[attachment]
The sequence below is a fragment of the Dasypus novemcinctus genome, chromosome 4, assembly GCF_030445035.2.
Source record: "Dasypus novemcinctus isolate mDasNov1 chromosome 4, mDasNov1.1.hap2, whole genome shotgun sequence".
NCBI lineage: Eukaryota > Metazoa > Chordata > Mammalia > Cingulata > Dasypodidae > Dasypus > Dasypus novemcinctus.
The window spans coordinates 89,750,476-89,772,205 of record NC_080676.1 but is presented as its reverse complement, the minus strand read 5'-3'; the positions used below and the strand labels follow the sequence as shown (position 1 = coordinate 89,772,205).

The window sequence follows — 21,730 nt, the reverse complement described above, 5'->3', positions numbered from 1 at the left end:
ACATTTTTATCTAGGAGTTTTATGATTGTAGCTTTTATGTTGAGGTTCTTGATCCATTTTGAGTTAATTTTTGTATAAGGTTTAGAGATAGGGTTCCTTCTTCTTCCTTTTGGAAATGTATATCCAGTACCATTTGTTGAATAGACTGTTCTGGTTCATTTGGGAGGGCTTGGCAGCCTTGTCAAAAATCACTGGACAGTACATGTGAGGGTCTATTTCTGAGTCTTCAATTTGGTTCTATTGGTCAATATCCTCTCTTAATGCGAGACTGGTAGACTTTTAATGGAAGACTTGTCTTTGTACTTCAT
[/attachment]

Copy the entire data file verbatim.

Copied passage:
The sequence below is a fragment of the Dasypus novemcinctus genome, chromosome 4, assembly GCF_030445035.2.
Source record: "Dasypus novemcinctus isolate mDasNov1 chromosome 4, mDasNov1.1.hap2, whole genome shotgun sequence".
NCBI lineage: Eukaryota > Metazoa > Chordata > Mammalia > Cingulata > Dasypodidae > Dasypus > Dasypus novemcinctus.
The window spans coordinates 89,750,476-89,772,205 of record NC_080676.1 but is presented as its reverse complement, the minus strand read 5'-3'; the positions used below and the strand labels follow the sequence as shown (position 1 = coordinate 89,772,205).

The window sequence follows — 21,730 nt, the reverse complement described above, 5'->3', positions numbered from 1 at the left end:
ACATTTTTATCTAGGAGTTTTATGATTGTAGCTTTTATGTTGAGGTTCTTGATCCATTTTGAGTTAATTTTTGTATAAGGTTTAGAGATAGGGTTCCTTCTTCTTCCTTTTGGAAATGTATATCCAGTACCATTTGTTGAATAGACTGTTCTGGTTCATTTGGGAGGGCTTGGCAGCCTTGTCAAAAATCACTGGACAGTACATGTGAGGGTCTATTTCTGAGTCTTCAATTTGGTTCTATTGGTCAATATCCTCTCTTAATGCGAGACTGGTAGACTTTTAATGGAAGACTTGTCTTTGTACTTCAT